Atlanta-area high school student awarded for reporting on local drought conditions
Katy Wood, 17, of Acworth, Ga. is the recipient of the third annual ITT Award for Excellence in Student Water Journalism, in recognition of her exploration of the Southeastern water shortage in an article titled, "A Lack of Lakes: Georgia Water Crisis." ITT Corporation, a global leader in water technology, created this award to recognize aspiring journalists and encourage them to explore and report on water-related, environmental issues...
• ITT sends youth to Stockholm, Sweden to cover global water symposium
WHITE PLAINS, NY, July 30, 2008 -- Katy Wood, 17, of Acworth, Ga. is the recipient of the third annual ITT Award for Excellence in Student Water Journalism, in recognition of her exploration of the Southeastern water shortage in an article titled, "A Lack of Lakes: Georgia Water Crisis." ITT Corporation, a global leader in water technology, created this award to recognize aspiring journalists and encourage them to explore and report on water-related, environmental issues.
Over the past two years, Georgia has struggled to adapt to the receding Lake Lanier, Atlanta's primary water source. In response to its worst drought in recent history, the state mandated massive water restrictions and debated water rights with neighboring Florida and Alabama until the federal government mediated an interstate agreement in October of last year. Wood, a 2008 graduate of Wheeler High School's Center for Advanced Studies, a science magnet school in Marietta, Ga., tackled this controversial issue and discussed the overall impact of the drought on local communities in her article.
"Water consumption is growing twice as fast as the world population. We have a collective responsibility to protect and prepare our communities, as well as anticipating appropriate actions to deal with events such as the Southeast droughts," said Gretchen McClain, president of ITT's fluid technology business. "Each year this award encourages young people to play an active role in educating the public on the severity of these water issues and contributing to the dialogue that leads to solutions."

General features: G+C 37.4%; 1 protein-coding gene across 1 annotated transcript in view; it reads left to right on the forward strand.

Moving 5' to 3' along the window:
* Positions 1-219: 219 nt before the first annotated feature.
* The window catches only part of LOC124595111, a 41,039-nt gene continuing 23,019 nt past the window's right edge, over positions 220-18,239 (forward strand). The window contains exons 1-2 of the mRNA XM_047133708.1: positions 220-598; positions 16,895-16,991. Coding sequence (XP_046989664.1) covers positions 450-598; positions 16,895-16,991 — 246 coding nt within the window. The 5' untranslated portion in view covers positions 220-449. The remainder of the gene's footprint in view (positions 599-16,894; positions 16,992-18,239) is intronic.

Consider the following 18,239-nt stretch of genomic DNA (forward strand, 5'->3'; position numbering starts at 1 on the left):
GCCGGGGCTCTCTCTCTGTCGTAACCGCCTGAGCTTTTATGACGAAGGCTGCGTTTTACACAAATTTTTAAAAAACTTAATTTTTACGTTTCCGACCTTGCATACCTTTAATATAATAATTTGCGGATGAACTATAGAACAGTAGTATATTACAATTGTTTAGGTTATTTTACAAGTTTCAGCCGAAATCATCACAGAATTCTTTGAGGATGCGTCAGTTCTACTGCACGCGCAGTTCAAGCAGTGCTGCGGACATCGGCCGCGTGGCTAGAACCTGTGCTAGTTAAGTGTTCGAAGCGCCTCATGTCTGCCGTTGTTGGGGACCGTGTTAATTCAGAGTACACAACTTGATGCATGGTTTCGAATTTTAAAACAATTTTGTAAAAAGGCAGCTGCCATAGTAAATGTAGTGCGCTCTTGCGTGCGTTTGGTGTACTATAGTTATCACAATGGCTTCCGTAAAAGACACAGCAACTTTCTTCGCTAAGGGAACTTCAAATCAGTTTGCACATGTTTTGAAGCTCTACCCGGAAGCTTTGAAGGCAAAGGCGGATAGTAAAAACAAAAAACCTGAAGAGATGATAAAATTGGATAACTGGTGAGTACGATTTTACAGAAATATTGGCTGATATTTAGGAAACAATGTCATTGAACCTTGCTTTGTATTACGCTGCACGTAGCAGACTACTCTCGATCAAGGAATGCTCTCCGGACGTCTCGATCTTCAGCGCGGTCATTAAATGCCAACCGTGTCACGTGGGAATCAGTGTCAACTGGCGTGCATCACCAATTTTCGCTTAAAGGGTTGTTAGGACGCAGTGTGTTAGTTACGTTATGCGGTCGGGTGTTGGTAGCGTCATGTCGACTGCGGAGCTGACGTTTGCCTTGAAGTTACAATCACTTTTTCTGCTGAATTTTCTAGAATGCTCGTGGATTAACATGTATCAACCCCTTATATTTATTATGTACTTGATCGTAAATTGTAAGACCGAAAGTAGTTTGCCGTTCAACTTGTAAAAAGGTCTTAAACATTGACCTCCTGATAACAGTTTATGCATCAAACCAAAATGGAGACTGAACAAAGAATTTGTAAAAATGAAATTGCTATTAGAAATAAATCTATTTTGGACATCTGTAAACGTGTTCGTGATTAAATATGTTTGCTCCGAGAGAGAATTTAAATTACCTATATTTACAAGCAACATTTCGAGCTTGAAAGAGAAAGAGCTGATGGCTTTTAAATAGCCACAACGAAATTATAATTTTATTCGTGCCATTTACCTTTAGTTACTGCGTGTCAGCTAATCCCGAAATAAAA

A panel of industry leaders and top environmental, science and water journalists assessed the contest entries and selected Wood's article from a pool of articles submitted nationwide. The panel, including judges representing National Geographic, MSNBC, Scientific American and Water Environment & Technology, chose Wood's article, which appeared in the Wheeler High School news magazine, The Catalyst, for its timeliness and national significance.
"Katy Wood's story speaks to an emerging water crisis that was almost a surprise when it arrived," said Dennis Dimick, judge and executive editor of National Geographic magazine. "As populations in the Southeast keep growing, her story, and the challenges it presents, will only become more relevant."
As part of the award, Wood and her journalism faculty advisor, Sarah Wheatley, will receive a trip to Stockholm, Sweden to attend and report from the 2008 Stockholm Water Symposium, which takes place during World Water Week from August 17 through August 23. Wood will also receive a $1,000 scholarship from ITT, which she will use to attend Duke University starting this fall. Wood's winning article is available online at http://itt.com/news/global-activities/water-journalism/.
In addition to the journalism award, ITT is the global sponsor of the Stockholm Junior Water Prize (SJWP), which is awarded during the Stockholm Water Symposium. The SJWP is the most prestigious international competition recognizing students for excellence in water science research. In 2008, national winners from nearly 30 countries will compete for the international prize, including first time participants from Singapore and Slovakia.
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